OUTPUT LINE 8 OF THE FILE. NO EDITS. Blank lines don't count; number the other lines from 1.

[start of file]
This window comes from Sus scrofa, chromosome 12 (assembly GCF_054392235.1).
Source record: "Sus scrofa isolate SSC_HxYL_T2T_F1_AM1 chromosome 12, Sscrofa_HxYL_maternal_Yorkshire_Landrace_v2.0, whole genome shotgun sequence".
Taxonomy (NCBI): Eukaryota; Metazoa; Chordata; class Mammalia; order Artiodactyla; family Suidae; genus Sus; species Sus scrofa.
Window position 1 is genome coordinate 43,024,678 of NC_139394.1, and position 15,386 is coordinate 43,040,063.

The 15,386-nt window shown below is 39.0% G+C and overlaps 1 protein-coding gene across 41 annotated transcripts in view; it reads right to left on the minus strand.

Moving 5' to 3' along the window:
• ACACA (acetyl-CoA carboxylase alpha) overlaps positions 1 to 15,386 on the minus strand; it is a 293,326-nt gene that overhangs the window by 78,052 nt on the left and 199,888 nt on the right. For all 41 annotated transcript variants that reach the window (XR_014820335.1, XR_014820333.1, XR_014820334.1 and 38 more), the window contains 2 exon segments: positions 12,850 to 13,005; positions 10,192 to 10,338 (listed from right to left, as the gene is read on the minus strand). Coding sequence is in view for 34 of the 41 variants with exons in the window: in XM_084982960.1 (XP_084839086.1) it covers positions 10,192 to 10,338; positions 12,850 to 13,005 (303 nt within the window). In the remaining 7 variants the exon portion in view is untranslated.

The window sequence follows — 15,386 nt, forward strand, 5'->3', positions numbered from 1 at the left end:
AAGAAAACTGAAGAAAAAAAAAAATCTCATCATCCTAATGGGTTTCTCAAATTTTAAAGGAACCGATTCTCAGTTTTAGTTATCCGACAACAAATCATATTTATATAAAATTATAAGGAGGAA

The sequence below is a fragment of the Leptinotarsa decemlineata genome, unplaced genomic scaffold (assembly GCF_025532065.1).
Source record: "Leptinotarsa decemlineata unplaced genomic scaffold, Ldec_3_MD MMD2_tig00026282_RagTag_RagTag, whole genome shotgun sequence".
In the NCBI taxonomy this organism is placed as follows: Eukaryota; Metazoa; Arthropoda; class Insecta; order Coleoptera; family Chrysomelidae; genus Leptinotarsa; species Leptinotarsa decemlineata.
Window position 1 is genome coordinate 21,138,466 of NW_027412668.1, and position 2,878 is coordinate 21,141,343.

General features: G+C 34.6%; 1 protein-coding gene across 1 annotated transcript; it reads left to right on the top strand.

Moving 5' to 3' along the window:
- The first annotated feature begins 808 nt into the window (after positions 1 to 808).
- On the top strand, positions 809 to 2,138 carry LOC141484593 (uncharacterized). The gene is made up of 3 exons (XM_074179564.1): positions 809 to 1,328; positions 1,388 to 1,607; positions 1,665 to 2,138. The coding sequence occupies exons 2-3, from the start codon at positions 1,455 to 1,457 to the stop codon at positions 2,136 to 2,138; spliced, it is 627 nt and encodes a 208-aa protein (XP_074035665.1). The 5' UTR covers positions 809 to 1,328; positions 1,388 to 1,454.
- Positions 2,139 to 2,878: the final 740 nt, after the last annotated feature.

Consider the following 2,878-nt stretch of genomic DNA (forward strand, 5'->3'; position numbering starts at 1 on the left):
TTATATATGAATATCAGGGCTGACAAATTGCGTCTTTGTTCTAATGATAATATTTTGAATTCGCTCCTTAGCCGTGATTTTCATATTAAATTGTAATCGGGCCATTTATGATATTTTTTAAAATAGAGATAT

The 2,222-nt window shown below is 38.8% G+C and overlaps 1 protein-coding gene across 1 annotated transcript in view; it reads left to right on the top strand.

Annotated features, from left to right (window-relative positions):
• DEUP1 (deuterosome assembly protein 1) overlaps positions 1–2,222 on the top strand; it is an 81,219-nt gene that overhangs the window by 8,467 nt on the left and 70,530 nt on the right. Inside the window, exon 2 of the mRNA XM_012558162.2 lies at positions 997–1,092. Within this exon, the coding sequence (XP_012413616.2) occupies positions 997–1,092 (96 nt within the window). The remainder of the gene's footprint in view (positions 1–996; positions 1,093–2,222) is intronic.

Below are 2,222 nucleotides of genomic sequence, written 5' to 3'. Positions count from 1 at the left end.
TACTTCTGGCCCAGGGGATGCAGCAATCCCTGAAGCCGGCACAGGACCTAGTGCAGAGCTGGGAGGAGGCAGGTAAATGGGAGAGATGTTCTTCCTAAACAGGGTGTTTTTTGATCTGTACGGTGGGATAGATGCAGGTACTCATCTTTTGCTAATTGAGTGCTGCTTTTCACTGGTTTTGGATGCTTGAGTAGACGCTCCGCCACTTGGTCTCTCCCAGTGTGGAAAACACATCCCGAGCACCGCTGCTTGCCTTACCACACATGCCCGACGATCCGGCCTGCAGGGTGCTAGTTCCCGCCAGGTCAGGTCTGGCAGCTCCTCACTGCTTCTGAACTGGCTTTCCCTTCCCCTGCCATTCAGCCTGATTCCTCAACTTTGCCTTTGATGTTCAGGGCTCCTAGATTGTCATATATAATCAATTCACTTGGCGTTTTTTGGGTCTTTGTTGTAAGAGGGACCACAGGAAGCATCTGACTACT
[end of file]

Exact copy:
The window sequence follows — 15,386 nt, forward strand, 5'->3', positions numbered from 1 at the left end: